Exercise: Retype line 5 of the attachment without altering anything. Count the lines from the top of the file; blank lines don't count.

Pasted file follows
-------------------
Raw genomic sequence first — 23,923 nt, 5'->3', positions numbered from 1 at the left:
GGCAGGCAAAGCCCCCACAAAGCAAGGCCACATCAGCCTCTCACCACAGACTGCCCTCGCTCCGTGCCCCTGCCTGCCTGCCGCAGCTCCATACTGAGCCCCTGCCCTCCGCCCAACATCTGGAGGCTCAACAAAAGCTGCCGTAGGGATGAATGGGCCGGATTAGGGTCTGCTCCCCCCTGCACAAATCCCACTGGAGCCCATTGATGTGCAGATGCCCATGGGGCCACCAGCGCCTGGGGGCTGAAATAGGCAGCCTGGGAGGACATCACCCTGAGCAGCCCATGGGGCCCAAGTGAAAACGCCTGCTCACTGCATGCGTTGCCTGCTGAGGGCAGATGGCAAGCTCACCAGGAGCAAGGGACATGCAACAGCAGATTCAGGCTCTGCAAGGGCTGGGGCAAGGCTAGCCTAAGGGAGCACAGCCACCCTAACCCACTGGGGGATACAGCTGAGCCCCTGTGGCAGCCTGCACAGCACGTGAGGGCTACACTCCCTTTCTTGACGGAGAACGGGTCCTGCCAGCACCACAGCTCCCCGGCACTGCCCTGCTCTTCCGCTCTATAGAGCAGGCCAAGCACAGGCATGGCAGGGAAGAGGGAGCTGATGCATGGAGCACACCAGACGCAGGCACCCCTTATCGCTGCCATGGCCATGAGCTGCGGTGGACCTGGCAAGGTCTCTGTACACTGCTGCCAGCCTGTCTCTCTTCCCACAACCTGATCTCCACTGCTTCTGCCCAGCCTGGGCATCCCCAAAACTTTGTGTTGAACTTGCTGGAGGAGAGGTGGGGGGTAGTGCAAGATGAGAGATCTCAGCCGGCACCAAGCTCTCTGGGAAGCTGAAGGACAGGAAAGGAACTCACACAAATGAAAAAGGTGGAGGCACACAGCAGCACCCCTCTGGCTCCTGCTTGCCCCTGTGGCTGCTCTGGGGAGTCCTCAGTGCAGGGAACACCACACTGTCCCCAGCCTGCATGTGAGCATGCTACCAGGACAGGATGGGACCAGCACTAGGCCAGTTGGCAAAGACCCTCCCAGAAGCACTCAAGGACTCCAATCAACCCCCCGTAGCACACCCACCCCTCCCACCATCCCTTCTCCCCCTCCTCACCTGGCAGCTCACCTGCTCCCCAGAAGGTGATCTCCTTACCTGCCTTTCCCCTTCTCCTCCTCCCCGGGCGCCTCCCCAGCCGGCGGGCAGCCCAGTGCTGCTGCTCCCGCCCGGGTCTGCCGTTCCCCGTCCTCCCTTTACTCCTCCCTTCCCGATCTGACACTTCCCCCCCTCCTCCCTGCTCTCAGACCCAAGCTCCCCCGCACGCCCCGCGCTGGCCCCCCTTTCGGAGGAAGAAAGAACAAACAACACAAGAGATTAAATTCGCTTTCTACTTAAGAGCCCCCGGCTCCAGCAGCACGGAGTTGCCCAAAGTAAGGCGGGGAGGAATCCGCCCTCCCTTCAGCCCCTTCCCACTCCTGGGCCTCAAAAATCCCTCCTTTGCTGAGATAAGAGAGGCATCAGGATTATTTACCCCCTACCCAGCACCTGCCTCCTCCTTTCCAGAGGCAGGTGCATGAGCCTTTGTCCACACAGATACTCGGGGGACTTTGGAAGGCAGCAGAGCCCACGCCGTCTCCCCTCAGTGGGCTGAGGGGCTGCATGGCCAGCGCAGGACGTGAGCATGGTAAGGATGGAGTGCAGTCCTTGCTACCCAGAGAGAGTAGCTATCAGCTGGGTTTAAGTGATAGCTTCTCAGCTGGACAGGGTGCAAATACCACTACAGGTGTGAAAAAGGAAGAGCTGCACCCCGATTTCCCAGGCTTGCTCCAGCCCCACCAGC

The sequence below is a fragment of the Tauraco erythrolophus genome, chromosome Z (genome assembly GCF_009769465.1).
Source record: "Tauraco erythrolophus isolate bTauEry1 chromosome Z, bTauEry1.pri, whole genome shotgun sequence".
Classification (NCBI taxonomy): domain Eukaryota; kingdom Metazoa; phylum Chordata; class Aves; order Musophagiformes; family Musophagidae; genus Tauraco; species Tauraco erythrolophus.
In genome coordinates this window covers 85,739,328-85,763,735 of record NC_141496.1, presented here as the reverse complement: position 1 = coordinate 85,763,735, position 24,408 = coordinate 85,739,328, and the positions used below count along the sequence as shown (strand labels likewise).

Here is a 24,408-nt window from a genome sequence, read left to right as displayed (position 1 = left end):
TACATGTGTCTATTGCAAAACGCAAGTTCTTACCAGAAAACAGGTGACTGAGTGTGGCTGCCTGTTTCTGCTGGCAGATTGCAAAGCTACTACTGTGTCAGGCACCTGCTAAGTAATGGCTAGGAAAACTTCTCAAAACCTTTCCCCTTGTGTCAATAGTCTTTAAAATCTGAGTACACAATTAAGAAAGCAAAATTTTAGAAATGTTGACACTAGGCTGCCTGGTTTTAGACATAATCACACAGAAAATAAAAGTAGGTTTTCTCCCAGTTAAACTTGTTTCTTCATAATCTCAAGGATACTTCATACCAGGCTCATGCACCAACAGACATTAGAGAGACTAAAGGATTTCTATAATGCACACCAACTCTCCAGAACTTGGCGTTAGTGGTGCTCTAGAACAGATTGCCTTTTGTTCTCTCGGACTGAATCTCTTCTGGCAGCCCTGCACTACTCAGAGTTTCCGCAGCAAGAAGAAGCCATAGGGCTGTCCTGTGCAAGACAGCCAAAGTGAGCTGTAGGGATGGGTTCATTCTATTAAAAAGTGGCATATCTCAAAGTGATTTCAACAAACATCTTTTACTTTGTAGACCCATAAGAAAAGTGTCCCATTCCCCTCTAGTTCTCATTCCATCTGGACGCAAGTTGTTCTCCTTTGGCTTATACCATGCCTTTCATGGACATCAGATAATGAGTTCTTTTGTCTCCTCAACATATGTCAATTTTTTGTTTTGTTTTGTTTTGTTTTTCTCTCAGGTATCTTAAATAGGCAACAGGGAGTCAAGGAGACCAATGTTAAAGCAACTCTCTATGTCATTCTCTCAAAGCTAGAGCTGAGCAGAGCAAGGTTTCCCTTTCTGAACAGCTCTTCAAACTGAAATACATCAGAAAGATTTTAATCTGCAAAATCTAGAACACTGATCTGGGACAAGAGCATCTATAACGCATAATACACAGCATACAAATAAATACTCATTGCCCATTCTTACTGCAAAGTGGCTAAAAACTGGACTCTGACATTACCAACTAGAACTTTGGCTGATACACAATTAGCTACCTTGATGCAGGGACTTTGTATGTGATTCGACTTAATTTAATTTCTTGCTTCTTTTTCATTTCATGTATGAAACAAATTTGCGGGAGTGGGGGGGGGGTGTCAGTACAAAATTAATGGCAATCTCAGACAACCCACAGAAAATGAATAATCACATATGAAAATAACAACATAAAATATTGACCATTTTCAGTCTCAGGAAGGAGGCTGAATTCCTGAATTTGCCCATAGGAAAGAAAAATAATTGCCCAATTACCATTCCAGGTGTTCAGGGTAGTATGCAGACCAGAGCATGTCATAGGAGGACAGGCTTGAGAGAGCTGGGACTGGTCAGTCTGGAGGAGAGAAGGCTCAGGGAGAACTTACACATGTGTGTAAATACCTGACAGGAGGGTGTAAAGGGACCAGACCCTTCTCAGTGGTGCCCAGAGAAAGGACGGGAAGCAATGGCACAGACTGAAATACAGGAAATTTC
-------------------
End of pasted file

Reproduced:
Classification (NCBI taxonomy): domain Eukaryota; kingdom Metazoa; phylum Chordata; class Aves; order Musophagiformes; family Musophagidae; genus Tauraco; species Tauraco erythrolophus.